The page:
Subject: Soldier Beetle?
Location: Massachusetts
July 27, 2016 4:51 am
We just had a large hatch of these, and hope that they are not enemies of my garden.
Signature: Farmer Bob

Banded Net-Wing

Banded Net-Wing

Dear Farmer Bob,
We just finished posting an especially lurid image of a group of Banded Net-Wing beetles, also from Massachusetts.  According to the genus page on BugGuide:  “adults take nectar; larvae prey on small arthropods under bark”
which would make them a beneficial species in your garden.

What's That Bug? does not endorse extermination

Subject: What beetle
Location: Central MA
July 27, 2016 4:11 am
A friend thinks a costa Rican beetle I think they were showing off
Signature: Inazuma Hiro

Banded Net-Winged Beetle

Banded Net-Winged Beetle

Dear Inazuma,
In a sense, you and your friend are both correct.  These are Banded Net-Wing beetles,
Calopteron reticulatum, and based on this Alamy image, the species ranges as far south as at least Costa Rica.  You image depicts quite a mating frenzy.

Subject: Is this a Sawfly larva?
Location: South Surrey, BC, Canada
July 24, 2016 12:18 pm
Hi Bugman,
I came upon several of these in my garden in South Surrey, BC, Canada in June, 2016. South Surrey is south of Vancouver, BC, near White Rock, just north of the USA border (WA State) — just in case your readers aren’t familiar with the local geography.
I had no idea what they are, but I think they look like your photo of a Sawfly larva. Are they harmful to plants or beneficial insects?
Thanks for your help.
Signature: Jerry Steinberg

Millipedes

Flatbacked Millipedes

Dear Jerry,
These are NOT Sawfly larvae.  They are Flatbacked Millipedes,
Harpaphe haydeniana, and according to BugGuide:  “This particular millipede secretes a dark fluid that has an odor similar to the almond extract used in cooking. Apparently this is a defensive manuveur. Millipedes also curl up in tight coils when threatened.  Caution: Many millipedes with bright color patterns secrete a compound containing cyanide. Wash your hands after handling them and do not allow children to pick them up.”  According to Island Nature:  “the millipede can perform its duty as a ‘macroshredder,’ breaking up plant material and initiating the process of nutrient recyclying [sic] in the soil ecosystem … . In fact, it plays such an important role in the process that it can be considered to be a “keystone” species.”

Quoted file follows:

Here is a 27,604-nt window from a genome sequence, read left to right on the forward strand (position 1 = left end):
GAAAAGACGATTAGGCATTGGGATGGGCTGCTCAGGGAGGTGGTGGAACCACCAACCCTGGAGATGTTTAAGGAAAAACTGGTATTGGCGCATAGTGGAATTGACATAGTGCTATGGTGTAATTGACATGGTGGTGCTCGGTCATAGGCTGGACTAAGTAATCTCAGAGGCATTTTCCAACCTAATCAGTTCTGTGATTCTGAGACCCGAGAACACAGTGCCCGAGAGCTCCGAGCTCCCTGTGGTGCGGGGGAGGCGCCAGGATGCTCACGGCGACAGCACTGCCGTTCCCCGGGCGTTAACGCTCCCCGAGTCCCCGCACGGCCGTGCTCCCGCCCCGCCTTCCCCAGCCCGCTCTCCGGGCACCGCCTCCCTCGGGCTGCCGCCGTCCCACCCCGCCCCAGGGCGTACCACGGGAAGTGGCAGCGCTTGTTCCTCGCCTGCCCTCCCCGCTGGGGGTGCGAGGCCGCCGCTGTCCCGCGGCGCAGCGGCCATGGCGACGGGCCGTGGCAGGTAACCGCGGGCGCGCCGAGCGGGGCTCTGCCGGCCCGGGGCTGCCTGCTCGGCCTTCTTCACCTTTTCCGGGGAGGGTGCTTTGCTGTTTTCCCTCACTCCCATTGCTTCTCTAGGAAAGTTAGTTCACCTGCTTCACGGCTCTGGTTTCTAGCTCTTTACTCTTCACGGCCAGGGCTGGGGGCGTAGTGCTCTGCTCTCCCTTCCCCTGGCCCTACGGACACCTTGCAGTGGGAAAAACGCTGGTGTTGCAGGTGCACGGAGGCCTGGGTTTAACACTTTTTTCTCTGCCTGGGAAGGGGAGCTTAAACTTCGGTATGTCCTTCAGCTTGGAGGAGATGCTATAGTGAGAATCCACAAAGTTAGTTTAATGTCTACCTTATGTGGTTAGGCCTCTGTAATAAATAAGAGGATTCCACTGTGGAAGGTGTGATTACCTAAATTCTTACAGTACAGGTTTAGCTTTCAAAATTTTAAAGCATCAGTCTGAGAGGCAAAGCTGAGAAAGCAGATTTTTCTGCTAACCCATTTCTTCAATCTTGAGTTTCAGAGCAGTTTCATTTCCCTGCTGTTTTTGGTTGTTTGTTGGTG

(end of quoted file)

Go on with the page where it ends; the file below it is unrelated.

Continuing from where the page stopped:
What's That Bug? does not endorse extermination

Subject: Dragonfly
Location: Seaside
July 26, 2016 8:42 am
Can you identify which kind of dragonfly this is and also if it is male or female? Just curious really. Found this beauty on the deck in Seaside.
Signature: Cat

Emerald Darner, we believe

Emerald Darner, we believe

Dear Cat,
Where is the seaside?  The Jersey Shore?  Miami Beach?  Australia?  The south of France???  The claspers on the tip of the abdomen indicates this is a male Dragonfly.  You can find information on sexing Dragonflies on Odes for Beginners.  If this is a North American sighting, this might be an Mosaic Darner in the genus
Aeshna based on BugGuide images.

Subject: Space Bug
Location: Sherman, Texas
July 26, 2016 11:27 am
What is this lovely little guy? He looks like he has dropped in from outer space or a 70s disco party. Will he be staying for dinner? If so, which of my pants will be served up?
Signature: Grammy Gardener.

Mottled Tortoise Beetle

Mottled Tortoise Beetle

Dear Grammy Gardener,
This is a Mottled Tortoise Beetle,
Deloyala guttata, and you can verify our ID on BugGuide.  Adults and larvae both feed on leaves of morning glories.

Subject: Moth?
Location: Irmo, SC
July 24, 2016 7:12 am
My neighbor found this in her house last night and promptly threw it back outside! What is it??? Any idea?
Signature: Frances O’Toole

Regal Moth

Regal Moth

Dear Frances,
This beauty is a Royal Walnut Moth or Regal Moth, the adult form of the Hickory Horned Devil caterpillar, arguably an even more impressive creature.  We are sad that our first report this year is a dead individual as they are so much more impressive while living.  Regal Moths only live a few days, so this individual may have actually died of old age.

It wasn’t dead yet…. they captured it in there house and put it back outside…